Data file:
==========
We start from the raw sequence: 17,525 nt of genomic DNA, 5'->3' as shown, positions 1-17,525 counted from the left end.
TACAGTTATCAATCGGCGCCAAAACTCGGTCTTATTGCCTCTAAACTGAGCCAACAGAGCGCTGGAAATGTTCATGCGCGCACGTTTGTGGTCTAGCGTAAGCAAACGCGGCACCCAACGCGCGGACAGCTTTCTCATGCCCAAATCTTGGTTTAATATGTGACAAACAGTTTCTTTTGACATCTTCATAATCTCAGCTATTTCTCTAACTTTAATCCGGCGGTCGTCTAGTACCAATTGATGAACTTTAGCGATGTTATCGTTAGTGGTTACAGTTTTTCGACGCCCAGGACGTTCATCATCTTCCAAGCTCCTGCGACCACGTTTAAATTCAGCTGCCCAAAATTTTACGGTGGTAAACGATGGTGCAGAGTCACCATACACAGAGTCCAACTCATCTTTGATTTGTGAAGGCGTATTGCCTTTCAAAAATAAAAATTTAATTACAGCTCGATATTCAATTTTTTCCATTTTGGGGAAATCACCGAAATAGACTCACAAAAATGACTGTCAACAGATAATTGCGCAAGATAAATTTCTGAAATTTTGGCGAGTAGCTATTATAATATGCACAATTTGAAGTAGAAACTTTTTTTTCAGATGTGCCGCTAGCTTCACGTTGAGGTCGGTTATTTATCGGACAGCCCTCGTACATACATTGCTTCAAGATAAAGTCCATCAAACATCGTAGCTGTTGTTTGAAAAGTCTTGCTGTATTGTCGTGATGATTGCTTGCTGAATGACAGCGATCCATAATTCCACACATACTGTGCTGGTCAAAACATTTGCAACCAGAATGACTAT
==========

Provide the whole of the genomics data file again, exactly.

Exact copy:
We start from the raw sequence: 17,525 nt of genomic DNA, 5'->3' as shown, positions 1-17,525 counted from the left end.
TACAGTTATCAATCGGCGCCAAAACTCGGTCTTATTGCCTCTAAACTGAGCCAACAGAGCGCTGGAAATGTTCATGCGCGCACGTTTGTGGTCTAGCGTAAGCAAACGCGGCACCCAACGCGCGGACAGCTTTCTCATGCCCAAATCTTGGTTTAATATGTGACAAACAGTTTCTTTTGACATCTTCATAATCTCAGCTATTTCTCTAACTTTAATCCGGCGGTCGTCTAGTACCAATTGATGAACTTTAGCGATGTTATCGTTAGTGGTTACAGTTTTTCGACGCCCAGGACGTTCATCATCTTCCAAGCTCCTGCGACCACGTTTAAATTCAGCTGCCCAAAATTTTACGGTGGTAAACGATGGTGCAGAGTCACCATACACAGAGTCCAACTCATCTTTGATTTGTGAAGGCGTATTGCCTTTCAAAAATAAAAATTTAATTACAGCTCGATATTCAATTTTTTCCATTTTGGGGAAATCACCGAAATAGACTCACAAAAATGACTGTCAACAGATAATTGCGCAAGATAAATTTCTGAAATTTTGGCGAGTAGCTATTATAATATGCACAATTTGAAGTAGAAACTTTTTTTTCAGATGTGCCGCTAGCTTCACGTTGAGGTCGGTTATTTATCGGACAGCCCTCGTACATACATTGCTTCAAGATAAAGTCCATCAAACATCGTAGCTGTTGTTTGAAAAGTCTTGCTGTATTGTCGTGATGATTGCTTGCTGAATGACAGCGATCCATAATTCCACACATACTGTGCTGGTCAAAACATTTGCAACCAGAATGACTAT